Drew Goddard’s peculiar horror/comedy “Cabin in the Woods” begins with a pre-credit sequence that finds two average Joe looking men (Bradley Whitford and Richard Jenkins) in a plain looking government facility building of some sort. The walls are cement and people are running around in lab coats. The two mysterious men are just chatting about random subjects, like the kind of banter you would see in a workplace comedy. There’s something fishy about this but you can’t quite put your finger on it.
After the title of the movie flashes onto the screen in blood red writing, we’re taken to a scenario that’s much more familiar: Five college students are getting ready for a weekend trip to a cabin up in the woods. The neighborhood they’re in is typical upper class suburban (like the kind we saw in “Nightmare on Elm Street” or “Halloween”). The five kids are the slasher movie regulars.
There’s Dana the virgin brunette (except she’s not really a virgin but she exhibits all the other qualities of the character type: good spirited, likes to study, shy, etc.), there’s Jules (Anna Huchison) the blonde large breasted whore, Curt (Chris Hemsworth) the obnoxious jock who’s dating Jules. The sensitive smart guy (Jesse Williams) and finally Marty (Fran Kranz) the goofy stoner character who has a lot of theories and stoner advice to give. Sounding familiar? Just wait, it gets even more recognizable.
The five load up in an RV and make their way deep into the mountains. First they stumble upon a creepy looking gas station run by a creepy old gas station attendant named Mordecai, who chews tobacco and says creepy stuff about metaphorical lambs going to the slaughter. When they reach the cabin they do what teens always do in horror films: go swimming in the lake, smoke, drink, wander around and finally get themselves into trouble that they could have avoided. Dana reads from an old diary she finds in the basement and summons a group of killer redneck zombies back from the dead.
Again, I know this all sounds familiar but it isn’t. You think you know the story but you don’t. Remember those two guys I mentioned before in the government facility having casual banter? Well as it turns out those two have a lot to do with the fate of these five teenage clichés. And that’s all I’m going to say about that because “Cabin in the Woods” is one of those movies that has so many surprises and oddball moments that in trying to explain them I would bore you.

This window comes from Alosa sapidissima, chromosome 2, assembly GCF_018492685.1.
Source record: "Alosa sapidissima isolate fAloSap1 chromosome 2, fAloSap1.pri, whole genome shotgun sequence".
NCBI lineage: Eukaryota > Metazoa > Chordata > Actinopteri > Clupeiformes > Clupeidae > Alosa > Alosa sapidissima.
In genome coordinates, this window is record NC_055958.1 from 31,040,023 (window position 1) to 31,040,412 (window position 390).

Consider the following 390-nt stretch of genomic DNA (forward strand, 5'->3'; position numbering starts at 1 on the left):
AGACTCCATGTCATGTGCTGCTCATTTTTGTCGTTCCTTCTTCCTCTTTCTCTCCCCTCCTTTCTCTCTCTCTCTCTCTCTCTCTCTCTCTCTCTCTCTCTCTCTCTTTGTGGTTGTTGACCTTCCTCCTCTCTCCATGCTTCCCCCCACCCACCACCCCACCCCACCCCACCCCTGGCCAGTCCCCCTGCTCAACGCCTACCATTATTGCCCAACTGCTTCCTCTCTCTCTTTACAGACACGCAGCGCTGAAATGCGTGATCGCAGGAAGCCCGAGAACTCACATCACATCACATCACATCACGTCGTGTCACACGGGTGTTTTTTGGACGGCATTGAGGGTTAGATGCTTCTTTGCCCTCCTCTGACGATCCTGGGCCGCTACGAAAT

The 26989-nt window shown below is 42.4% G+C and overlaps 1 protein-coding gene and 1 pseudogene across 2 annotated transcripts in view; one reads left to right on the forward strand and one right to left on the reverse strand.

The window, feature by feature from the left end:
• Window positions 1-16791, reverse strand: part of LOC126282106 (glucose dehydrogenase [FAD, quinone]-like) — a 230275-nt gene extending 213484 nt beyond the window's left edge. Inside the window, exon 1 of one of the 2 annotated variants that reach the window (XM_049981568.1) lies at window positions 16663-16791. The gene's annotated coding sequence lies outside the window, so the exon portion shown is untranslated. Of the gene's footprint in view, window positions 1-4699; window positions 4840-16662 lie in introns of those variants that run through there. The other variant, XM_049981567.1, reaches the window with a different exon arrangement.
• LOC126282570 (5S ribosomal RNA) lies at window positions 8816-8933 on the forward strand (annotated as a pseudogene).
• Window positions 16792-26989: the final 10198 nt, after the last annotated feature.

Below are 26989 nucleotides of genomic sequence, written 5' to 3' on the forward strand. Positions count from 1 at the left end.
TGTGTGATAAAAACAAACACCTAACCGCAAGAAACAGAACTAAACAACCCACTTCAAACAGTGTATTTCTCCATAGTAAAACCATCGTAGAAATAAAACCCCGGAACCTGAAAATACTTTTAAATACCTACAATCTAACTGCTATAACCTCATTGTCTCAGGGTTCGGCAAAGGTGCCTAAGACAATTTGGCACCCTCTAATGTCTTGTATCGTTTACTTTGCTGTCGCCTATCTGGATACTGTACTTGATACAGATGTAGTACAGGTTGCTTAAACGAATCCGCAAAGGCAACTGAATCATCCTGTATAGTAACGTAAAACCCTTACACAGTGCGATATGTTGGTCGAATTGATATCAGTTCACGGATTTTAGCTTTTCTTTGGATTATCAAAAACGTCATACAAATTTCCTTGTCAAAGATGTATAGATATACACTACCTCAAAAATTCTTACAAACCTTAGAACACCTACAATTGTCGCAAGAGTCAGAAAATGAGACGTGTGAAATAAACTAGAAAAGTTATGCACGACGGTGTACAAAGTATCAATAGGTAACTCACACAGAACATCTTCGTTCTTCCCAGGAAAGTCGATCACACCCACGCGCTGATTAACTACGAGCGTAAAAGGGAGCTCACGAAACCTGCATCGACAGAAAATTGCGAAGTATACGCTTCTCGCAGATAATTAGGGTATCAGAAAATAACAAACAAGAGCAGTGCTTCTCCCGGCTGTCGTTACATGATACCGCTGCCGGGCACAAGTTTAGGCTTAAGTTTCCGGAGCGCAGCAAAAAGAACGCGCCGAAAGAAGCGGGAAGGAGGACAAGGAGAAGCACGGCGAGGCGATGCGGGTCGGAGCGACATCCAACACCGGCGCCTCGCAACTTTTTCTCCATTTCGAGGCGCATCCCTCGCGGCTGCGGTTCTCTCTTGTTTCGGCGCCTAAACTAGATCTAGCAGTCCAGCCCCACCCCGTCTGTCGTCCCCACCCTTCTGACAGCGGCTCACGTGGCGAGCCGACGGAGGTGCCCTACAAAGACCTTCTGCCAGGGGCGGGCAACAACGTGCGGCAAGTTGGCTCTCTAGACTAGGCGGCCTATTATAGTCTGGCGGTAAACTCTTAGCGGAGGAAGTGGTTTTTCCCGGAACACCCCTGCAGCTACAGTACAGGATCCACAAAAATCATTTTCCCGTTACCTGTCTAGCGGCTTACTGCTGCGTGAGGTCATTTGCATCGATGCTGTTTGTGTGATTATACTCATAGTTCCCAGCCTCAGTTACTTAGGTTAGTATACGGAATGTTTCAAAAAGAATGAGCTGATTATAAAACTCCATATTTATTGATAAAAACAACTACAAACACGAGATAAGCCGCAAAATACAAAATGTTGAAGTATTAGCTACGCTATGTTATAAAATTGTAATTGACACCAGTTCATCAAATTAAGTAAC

I’ll say this however. Much like the “Scream” movies “Cabin in the Woods” takes what we know about the horror movie genre and twists it around and upside down. The picture embraces the corniness and predictability that horror movie nerds have come to relish about watching those B grade trash flicks.
In the script, Goddard and co writer Joss Whedon (yes, the guy who created “Buffy the Vampire Slayer,” that Joss Whedon) have basically taken the conventions of dumb teen slasher movies and low rent monster movies and mixed them together to create something wholly original (similar to what Quentin Tarintino does). On top of that they have added in allusions to “The Truman Show” as well as an HP Lovecraft-esque curveball of sacrifice and the gods. All to make one big stew of movie nostalgia ridiculousness.
Before writing this review I was fortunate enough to see the movie twice. Once with only members of the press and the second with press and members of the general audience. To my shock both screenings were met with cheering and applause (that rarely ever happens with press only screenings). That’s a sign that this movie should do well both critically and in the box office.
Now, I admit the film is filled with so many subtle homages to cult horror films (like “Evil Dead”) that only critics and horror movie geeks will catch them, but overall I think it is broad enough and fun enough to appeal to regular people too. “Cabin in the Woods” is the first movie of 2012 I can say with complete certainty to go see immediately.